It’s part of the reason that a prerequisite to fly a drone for the LAFD is a minimum of 20 hours of documented flight time and a Part 107 Certificate. In researching these requirements, officials realized that the safest way to protect the department, to protect the pilot and to maximize the use of the drone, LAFD drone pilots needed to work under the LAFD COA at certain times, but there are also things that don’t fall under that COA.
“I’ll give you a perfect example,” Chief Fields explained. “We provided overwatch at the LA Marathon. But until something actually happens, it’s not deemed an emergency so it wouldn’t fall under our COA. However, we could do overwatch and do some pre-assessment planning with the drone under our Part 107. That’s why all of our pilots at a minimum must have their Part 107.”
These differences and distinctions are just part of the reason the LAFD has been able to have the success they’ve had. It’s about a commitment to the technology that goes beyond aerials and awareness and involves process and training. It’s also something the LAFD is helping to define in more ways than one.
For the first time in its history, drones were featured at the 2018 Fire Department Instructors Conference and Expo (FDIC). Representing the LAFD, Chief Fields from B10, FF Ward from FS80 and FFPM Dave Danielson from the TEMS Unit were invited to provide expertise and instruction during the H.O.T. (Hands On Training) evolutions for “Unmanned Aircraft Systems Use in Emergency Response”. Participants experienced hands-on demonstrations in the areas of Live Fire (Structural and Wild-land), Hazmat, Search and Rescue, and photography/videography UAS operations. FF Ward and FF Danielson also helped present an introduction to thermal imaging configured on a drone.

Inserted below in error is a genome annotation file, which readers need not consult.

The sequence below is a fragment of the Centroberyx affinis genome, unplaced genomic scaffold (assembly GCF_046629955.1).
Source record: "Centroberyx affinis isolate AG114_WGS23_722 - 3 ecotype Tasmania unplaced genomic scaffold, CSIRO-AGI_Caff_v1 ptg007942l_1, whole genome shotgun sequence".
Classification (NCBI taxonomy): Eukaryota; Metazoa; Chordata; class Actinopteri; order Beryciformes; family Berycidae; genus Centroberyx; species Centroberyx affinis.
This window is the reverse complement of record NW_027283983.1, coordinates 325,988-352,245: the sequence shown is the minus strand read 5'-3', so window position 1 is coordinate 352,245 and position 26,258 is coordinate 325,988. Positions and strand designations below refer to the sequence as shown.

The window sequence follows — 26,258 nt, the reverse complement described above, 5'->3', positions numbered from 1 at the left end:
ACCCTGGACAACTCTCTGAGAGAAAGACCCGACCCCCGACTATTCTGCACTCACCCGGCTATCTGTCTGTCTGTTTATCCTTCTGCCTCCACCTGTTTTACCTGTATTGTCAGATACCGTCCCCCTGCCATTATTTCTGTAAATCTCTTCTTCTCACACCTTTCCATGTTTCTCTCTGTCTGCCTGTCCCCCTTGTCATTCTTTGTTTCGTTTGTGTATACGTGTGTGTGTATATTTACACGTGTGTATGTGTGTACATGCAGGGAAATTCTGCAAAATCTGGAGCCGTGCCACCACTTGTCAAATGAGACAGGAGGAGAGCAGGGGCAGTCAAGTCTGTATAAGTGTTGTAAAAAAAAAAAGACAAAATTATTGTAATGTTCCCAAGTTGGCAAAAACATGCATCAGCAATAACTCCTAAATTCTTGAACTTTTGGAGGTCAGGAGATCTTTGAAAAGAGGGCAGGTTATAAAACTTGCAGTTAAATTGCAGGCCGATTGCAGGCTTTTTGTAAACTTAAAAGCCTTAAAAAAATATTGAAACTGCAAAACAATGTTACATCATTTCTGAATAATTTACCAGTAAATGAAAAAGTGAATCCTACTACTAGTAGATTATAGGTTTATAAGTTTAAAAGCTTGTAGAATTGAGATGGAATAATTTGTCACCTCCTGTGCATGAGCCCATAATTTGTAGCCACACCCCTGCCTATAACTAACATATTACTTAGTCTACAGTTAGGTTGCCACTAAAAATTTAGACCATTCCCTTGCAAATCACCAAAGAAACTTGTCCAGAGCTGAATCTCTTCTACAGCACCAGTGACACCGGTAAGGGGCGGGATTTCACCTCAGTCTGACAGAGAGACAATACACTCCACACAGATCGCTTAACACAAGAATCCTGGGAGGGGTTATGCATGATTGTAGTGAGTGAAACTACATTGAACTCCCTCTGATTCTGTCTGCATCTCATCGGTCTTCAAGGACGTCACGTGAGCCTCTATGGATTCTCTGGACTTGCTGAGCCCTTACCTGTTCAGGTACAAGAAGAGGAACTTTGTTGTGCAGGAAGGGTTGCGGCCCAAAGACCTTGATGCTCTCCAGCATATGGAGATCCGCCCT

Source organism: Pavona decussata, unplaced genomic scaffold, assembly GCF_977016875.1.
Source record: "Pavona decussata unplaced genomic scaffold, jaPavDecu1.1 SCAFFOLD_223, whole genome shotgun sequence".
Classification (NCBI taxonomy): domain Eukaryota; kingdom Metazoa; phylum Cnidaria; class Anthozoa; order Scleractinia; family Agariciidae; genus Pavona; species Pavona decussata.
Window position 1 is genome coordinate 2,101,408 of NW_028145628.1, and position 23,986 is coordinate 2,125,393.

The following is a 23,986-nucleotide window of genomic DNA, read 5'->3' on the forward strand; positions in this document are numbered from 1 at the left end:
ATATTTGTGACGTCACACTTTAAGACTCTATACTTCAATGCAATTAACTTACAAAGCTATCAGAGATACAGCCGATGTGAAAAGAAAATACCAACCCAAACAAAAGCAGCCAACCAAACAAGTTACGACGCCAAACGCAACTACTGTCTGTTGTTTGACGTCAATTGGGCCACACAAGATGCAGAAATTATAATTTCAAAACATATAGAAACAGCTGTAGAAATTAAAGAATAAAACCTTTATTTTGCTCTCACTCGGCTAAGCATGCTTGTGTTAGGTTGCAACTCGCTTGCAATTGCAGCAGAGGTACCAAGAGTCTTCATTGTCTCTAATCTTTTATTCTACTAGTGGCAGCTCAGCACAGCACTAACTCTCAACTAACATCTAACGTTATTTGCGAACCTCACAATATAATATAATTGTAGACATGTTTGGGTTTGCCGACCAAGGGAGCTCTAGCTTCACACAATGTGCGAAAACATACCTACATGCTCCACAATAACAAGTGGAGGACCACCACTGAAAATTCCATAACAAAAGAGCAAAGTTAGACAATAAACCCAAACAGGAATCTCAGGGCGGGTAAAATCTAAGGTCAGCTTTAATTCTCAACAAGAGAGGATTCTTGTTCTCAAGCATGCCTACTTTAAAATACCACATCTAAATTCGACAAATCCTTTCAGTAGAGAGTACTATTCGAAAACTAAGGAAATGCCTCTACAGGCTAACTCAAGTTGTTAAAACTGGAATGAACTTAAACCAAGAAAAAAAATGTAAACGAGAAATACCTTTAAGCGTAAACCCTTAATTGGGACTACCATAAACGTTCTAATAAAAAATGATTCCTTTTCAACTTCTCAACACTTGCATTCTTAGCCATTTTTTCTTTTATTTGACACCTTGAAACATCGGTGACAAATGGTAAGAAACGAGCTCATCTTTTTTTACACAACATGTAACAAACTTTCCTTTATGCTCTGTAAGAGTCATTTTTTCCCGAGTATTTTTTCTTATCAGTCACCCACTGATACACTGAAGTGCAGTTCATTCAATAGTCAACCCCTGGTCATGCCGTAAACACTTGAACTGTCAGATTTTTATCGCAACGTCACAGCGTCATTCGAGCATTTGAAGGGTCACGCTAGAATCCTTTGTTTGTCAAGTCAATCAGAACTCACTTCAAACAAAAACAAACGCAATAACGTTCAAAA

This training session is just the first of many that LAFD is looking to provide, with the next session coming up in January. Their commitment to helping Fire Chiefs from across the country gain knowledge on best practices to initiate their own programs is an extension of the commitment that emergency response officials have made to the public and to one another.
“I’ve had buddies blown up when they opened a door and the room exploded,” FF Ward said. “Better situational awareness could have prevented that. If we just save one life, that’s worth it, but we’re not going to save one life with this, we’re going to save hundreds. Not only firefighter lives, but civilians too. That’s people lost, stranded, or in danger. That’s where all of this is going. I hope it’s an eye-opener to everyone in a department because they need to realize that this technology can be the difference between having someone sitting across from you at the dinner table and them just not being there anymore. Or you not being there anymore.”